“The quantity of consonants in the English language is constant. If omitted in one place, they turn up in another. When a Bostonian ‘pahks’ his ‘cah,’ the lost ‘r’s migrate southwest, causing a Texan to ‘warsh’ his car and invest in ‘erl wells.’” ~ Author Unknown
This week all is well – The midweek word prompt DEFINITIONS, written by my partner GC on our site Weekly Prompts is bang on time, and by that, I mean written in advance and scheduled! Normal service has been resumed – Alleluia!!!
Gerry made a reference to my back-up prompt PLONKER from last week, the one I had in the wings that I eventually used here. He went on to discuss another British word that’s sometimes used in North America SNOG/SNOGGING!
Continuing the lighthearted romp through definitions – In the UK the teenage expression snog means to kiss passionately, but nothing sexual. ‘They had a snog at the back of the bike shed’ Gerry also compared the American term Making Out to Snogging, but I’m unsure of that one, I’ve heard the phrase and again it brings to mind teenagers, but it’s not one that is used at my side of the pond, so I looked it up. I read two definitions and neither appear to define as simply kissing.
Another fun favourite word of mine is Bonkers, and let’s not make a Gaffe and confuse with the word with Bonking.
Bonkers – If I said you were bonkers I would be saying that you were a little crazy – stark raving bonkers!
Bonk – If I had received a bonk to the head, I would have been hit on the head.
Bonking – The Urban dictionary gives two definitions, the first definition I’ve not heard of, but the second is used here in the UK, and as the dictionary states, is a more acceptable term than the alternative, and would be my preferred word should the unlikely need arise for me to use the phrase ‘They were bonking in the back of his car!’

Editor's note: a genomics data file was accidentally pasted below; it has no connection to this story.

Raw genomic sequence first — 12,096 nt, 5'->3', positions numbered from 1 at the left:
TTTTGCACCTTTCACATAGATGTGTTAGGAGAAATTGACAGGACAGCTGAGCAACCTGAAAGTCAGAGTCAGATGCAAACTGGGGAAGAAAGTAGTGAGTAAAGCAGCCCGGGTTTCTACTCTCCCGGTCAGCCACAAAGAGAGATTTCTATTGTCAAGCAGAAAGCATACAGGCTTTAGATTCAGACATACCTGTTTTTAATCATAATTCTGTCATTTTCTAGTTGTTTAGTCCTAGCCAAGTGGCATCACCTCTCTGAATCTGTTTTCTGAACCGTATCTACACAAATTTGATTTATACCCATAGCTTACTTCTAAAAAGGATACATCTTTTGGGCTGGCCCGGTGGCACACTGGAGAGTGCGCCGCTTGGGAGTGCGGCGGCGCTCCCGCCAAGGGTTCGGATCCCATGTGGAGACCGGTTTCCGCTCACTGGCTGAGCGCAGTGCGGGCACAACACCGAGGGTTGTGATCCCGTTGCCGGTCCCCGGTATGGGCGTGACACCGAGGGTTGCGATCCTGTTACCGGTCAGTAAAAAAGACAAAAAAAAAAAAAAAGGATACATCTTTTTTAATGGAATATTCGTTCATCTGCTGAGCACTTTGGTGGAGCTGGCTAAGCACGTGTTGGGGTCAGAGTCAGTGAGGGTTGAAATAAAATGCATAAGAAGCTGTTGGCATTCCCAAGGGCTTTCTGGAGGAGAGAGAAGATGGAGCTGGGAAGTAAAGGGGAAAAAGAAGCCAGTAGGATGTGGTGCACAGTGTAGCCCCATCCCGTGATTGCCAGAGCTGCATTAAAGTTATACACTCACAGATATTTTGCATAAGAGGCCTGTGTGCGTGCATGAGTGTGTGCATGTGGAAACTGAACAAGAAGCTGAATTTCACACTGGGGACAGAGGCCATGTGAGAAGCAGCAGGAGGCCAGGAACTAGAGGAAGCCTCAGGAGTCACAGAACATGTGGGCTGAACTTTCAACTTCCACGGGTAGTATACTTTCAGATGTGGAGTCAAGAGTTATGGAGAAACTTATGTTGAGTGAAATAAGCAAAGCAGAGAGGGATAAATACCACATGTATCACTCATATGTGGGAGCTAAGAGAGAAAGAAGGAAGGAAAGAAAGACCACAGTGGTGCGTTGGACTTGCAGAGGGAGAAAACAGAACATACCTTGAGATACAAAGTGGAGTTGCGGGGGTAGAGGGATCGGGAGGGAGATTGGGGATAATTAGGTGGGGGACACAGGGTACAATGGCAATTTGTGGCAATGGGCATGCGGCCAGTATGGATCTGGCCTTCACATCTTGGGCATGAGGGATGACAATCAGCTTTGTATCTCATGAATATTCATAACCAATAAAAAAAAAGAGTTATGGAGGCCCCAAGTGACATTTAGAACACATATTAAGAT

Chuffed – Feeling pleased or happy about something. A favourite that I use a lot.
Banger – A slang term for sausage. Banger also means Old Car, he drives an old banger.
Trousers – You wear these over your legs. In the UK, pants are what you wear under your trousers (your knickers or underwear!).
Trollied – He’s trollied – a person has had too much to drink, he is drunk.
Narked – I feel really narked about that – Feeling cross and annoyed about something.
Fluke – It’s a fluke, something that happened by chance.
Butty – A word originating from the Northern Lancashire area (though it is spreading 😂), it means sandwich.
Butt – This is a container for collecting rainwater, a water butt. It is not someone’s rear end!
Bum – ‘Does my bum look big in this’ We also use the word bottom and the not so polite Arse, we do not say Ass because that would be a donkey!
Ass – It could also be said that a person was making an ass of himself – acting like an idiot!
Mug – A cup for your drink, it can also refer to someone who is taken for granted and being made a fool of.
Quid – In British English, a quid is slang for a pound sterling £1.00 our currency. It is also known as dosh, bread and cash.
Did you know that before being exported to America, many of our British programs/films are partially re-made so that North American audiences can understand British English? The favour is not reciprocated so when exports from the other side of the pond land here we are expected to put up with what we hear, words, phrases, accents and all!
BRIT – And while we are on the subject of words – why is it so difficult to complete this word and put the ish on the end of it. I am English first and BRITISH second and I refuse to become the shortened BRIT!
(C) SueW-nansfarm.net 2019 Word Prompt Definitions from Weekly Prompts and Gaffe from Fandango.
Clipart courtesy of Google.